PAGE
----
The National Sleep Foundation finds that our busy American culture homogenizes sleeping tendencies across cultures, resulting in all ethnicities sacrificing some of their Z's.
The National Sleep Foundation finds that our busy American culture homogenizes sleeping tendencies across cultures, resulting in all ethnicities sacrificing some of their Z's. "The National Sleep Foundation, a Washington, D.C.-based nonprofit that promotes sleep health, released its annual "Sleep in America" poll this month and for the first time examined how ethnic groups differ in their sleep habits. The poll of some 1,000 Americans ages 25 to 60, who were asked to identify as white, black, Hispanic or Asian, was meant to examine how cultural differences push the physiological boundaries of how much sleep we need. NSF Board Chairman Thomas Balkin cited one overarching similarity among the ethnic groups: A fifth to a quarter of the respondents across the board said they missed work or family functions, or went without sex, because they were too sleepy. 'This reflects the power and influence of the larger U.S. culture,' said Balkin, chief of the department of behavioral biology at Walter Reed Army Institute of Research. 'Regardless of ethnic backgrounds, we're not getting enough sleep.' Despite that common experience, some differences emerged from the survey."
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A new study explores how certain personality traits affect individuals' attitudes on obesity in others.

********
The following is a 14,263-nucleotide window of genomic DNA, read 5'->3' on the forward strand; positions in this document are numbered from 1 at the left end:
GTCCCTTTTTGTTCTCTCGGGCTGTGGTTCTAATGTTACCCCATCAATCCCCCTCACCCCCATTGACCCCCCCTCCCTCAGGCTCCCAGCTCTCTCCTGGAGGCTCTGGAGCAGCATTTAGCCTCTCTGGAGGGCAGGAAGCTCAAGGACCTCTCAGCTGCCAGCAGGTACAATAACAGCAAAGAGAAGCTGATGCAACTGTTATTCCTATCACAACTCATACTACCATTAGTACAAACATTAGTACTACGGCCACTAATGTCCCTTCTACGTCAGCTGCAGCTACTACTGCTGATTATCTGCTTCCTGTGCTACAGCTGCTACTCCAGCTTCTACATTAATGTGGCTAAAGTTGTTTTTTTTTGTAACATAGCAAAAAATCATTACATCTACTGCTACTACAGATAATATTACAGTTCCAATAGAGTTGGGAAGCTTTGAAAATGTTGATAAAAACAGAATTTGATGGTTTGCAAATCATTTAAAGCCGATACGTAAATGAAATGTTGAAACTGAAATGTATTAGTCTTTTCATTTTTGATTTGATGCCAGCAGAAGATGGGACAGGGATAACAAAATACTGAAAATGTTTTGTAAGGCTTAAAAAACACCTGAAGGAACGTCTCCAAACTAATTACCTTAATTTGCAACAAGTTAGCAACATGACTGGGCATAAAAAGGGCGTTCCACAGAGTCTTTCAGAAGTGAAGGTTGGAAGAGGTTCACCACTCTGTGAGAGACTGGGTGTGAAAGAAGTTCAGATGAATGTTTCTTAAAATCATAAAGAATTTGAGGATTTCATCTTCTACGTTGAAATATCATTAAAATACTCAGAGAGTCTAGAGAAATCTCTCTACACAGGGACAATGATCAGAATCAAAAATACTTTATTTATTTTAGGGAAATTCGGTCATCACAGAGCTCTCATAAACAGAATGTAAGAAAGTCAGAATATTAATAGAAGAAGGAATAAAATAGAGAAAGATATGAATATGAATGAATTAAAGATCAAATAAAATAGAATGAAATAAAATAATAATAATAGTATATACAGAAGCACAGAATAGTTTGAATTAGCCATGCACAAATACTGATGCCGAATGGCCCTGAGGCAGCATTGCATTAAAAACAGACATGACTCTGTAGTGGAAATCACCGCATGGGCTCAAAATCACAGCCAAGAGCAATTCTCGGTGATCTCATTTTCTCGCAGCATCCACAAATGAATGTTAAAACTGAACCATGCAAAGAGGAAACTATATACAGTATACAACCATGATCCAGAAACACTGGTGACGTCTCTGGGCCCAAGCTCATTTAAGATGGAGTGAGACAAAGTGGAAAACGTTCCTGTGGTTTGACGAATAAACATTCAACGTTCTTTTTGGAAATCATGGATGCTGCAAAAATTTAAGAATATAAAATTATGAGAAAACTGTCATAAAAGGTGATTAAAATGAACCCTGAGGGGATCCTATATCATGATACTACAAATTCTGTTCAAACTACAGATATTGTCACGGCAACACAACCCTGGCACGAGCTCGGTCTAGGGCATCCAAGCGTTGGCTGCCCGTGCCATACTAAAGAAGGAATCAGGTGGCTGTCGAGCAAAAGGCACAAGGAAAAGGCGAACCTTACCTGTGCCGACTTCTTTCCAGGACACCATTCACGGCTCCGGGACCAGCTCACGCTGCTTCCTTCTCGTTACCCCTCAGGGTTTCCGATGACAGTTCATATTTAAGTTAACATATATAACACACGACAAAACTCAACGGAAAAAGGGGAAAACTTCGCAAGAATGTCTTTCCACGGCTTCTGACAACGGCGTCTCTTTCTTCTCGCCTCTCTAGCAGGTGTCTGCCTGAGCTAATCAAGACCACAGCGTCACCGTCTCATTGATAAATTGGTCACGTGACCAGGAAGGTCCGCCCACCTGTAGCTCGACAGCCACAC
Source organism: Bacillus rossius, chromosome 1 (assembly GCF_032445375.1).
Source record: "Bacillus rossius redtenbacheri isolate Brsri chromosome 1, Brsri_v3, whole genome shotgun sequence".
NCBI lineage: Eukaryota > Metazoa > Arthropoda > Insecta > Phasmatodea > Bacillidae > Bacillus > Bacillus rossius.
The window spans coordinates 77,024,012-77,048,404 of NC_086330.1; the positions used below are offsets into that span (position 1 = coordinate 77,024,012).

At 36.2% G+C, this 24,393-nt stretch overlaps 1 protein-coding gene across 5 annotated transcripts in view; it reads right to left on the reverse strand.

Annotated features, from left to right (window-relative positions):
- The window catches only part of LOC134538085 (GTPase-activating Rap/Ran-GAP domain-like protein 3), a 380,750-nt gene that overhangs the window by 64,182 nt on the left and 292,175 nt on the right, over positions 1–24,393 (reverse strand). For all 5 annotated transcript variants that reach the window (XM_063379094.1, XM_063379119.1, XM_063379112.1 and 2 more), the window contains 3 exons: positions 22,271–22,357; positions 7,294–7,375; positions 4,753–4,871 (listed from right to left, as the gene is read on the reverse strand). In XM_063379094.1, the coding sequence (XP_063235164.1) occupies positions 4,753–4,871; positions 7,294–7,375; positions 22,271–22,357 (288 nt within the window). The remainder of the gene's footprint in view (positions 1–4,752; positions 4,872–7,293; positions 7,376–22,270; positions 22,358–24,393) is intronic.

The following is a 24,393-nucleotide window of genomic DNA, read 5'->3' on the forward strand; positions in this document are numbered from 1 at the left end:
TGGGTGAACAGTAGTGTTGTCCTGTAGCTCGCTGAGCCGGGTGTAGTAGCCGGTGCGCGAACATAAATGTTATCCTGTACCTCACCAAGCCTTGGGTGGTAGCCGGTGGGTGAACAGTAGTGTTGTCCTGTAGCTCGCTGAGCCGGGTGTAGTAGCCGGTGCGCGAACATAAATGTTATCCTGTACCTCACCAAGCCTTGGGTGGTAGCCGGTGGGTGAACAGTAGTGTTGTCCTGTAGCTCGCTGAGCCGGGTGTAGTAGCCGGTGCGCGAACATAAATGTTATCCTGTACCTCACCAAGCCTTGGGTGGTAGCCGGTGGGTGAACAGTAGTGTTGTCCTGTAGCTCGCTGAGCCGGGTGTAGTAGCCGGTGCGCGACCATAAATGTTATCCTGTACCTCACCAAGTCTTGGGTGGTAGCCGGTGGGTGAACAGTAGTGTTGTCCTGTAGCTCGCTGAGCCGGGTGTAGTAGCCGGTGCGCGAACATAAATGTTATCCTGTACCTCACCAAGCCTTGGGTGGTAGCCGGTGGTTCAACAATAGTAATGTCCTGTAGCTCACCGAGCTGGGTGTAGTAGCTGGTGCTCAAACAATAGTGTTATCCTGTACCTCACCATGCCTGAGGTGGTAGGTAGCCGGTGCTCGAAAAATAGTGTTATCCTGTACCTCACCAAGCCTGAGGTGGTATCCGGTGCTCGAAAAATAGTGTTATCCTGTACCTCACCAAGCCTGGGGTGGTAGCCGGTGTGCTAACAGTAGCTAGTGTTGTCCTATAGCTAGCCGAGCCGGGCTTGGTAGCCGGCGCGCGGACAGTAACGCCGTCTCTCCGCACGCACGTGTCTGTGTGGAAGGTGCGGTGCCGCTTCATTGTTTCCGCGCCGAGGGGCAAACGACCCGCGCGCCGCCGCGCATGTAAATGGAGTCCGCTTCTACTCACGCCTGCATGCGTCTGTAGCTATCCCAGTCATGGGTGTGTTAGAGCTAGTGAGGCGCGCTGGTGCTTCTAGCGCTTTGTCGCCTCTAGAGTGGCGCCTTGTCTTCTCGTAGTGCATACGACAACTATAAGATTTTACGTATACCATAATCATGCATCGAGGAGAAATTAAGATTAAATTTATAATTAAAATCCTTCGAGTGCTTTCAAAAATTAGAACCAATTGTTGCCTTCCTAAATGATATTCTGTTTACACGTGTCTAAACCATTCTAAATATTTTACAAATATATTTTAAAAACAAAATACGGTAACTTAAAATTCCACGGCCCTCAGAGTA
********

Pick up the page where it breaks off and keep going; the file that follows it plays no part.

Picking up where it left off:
- The study compared personality traits and obesity views among more than 3,000 mothers.
- The results showed that the personality traits neuroticism and extraversion are linked to more negative views and behaviors related to obesity.
- People who scored high in conscientiousness are more likely to experience "fat phobia.
Meanwhile, Spaniards are the least likely to say their culture is superior to others.
- Survey by Pew Research Center shows great variation in chauvinism across Europe.
- Eight most chauvinist countries are in the east, and include Russia.
- British much more likely than French (and slightly more likely than Germans) to say their culture is "superior" to others.
The history of the Geneva Conventions tells us how the international community draws the line on brutality.
- Henry Dunant's work led to the Red Cross and conventions on treating prisoners humanely.
- Four Geneva Conventions defined the rules for prisoners of war, torture, naval and medical personnel and more.
- Amendments to the agreements reflect the modern world but have not been ratified by all countries.
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